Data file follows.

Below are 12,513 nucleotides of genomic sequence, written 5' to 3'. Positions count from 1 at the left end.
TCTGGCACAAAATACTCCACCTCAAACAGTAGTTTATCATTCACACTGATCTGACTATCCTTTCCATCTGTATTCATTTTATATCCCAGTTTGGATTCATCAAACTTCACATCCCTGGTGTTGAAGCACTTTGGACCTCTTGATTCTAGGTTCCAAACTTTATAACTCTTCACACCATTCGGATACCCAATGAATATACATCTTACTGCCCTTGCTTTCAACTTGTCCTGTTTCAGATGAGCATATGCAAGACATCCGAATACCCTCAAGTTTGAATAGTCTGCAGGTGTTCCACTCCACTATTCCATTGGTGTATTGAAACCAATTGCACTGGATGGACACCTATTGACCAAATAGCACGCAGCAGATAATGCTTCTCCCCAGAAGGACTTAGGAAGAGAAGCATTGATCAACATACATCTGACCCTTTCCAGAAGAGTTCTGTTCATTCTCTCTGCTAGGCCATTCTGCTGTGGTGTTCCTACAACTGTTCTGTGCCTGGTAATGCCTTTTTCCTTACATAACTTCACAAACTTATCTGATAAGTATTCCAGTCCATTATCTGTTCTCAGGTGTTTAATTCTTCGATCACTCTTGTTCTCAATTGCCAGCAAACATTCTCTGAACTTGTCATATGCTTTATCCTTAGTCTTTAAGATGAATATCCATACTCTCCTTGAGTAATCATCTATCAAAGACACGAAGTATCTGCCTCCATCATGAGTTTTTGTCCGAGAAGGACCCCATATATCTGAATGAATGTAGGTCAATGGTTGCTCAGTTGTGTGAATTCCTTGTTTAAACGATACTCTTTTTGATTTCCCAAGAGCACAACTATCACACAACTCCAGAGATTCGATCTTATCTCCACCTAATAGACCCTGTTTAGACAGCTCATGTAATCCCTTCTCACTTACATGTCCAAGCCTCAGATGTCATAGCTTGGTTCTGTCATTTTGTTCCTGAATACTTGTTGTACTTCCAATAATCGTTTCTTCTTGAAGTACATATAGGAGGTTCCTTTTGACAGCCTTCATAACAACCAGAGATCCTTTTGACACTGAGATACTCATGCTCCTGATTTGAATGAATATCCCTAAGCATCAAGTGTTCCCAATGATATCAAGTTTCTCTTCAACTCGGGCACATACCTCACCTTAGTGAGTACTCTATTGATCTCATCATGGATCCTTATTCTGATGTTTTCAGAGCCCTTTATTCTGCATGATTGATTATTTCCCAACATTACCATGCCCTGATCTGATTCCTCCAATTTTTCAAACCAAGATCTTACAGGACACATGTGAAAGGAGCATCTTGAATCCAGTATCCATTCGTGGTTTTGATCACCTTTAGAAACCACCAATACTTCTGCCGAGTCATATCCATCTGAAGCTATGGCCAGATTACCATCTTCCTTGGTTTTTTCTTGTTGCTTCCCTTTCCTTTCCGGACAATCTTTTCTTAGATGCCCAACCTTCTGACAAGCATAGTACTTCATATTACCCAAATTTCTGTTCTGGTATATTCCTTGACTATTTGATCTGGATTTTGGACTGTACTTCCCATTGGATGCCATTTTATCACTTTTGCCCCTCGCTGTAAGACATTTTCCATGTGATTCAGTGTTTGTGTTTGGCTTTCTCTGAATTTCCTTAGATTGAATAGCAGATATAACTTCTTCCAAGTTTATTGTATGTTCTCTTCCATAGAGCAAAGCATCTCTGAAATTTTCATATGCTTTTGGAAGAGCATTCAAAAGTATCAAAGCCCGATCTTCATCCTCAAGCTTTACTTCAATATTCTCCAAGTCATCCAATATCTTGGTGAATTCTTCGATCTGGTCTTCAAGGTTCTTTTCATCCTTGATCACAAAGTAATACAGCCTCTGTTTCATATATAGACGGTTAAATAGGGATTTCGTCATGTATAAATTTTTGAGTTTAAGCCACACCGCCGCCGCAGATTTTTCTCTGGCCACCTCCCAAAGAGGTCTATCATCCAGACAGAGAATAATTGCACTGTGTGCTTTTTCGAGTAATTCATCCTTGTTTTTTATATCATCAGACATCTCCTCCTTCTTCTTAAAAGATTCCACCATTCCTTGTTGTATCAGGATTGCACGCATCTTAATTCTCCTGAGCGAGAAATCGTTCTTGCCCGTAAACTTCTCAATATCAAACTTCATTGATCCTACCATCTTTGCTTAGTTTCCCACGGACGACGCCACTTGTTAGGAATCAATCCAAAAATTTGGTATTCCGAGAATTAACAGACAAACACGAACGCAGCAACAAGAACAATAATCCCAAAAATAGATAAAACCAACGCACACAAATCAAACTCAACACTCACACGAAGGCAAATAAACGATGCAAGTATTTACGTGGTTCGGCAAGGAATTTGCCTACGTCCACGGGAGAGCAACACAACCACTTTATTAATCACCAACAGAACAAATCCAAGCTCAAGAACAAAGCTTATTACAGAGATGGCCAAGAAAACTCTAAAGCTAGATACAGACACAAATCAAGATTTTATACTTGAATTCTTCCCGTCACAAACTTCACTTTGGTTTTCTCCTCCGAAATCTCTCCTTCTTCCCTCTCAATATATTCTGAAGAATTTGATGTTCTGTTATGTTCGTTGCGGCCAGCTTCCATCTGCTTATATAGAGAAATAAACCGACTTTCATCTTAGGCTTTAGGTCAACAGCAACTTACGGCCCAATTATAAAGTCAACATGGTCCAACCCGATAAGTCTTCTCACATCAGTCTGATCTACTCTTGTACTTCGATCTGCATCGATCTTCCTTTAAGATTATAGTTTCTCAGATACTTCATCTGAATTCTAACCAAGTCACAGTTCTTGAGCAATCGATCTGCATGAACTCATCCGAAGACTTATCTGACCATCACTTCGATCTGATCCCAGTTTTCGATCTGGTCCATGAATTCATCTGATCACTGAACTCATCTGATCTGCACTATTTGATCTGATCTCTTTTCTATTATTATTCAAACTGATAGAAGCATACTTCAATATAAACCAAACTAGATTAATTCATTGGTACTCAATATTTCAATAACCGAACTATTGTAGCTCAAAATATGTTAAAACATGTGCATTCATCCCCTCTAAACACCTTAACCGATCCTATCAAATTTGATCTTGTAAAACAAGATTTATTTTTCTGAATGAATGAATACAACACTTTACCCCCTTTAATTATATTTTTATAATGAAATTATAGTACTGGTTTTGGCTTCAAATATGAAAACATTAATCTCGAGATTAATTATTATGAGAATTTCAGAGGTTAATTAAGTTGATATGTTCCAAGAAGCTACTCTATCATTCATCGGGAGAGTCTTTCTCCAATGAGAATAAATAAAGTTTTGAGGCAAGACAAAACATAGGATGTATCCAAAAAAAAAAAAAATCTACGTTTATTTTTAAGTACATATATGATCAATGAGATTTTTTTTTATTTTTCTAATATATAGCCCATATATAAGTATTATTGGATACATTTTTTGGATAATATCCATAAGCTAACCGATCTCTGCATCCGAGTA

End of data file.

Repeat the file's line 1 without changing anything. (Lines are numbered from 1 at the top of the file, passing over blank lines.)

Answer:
Below are 12,513 nucleotides of genomic sequence, written 5' to 3'. Positions count from 1 at the left end.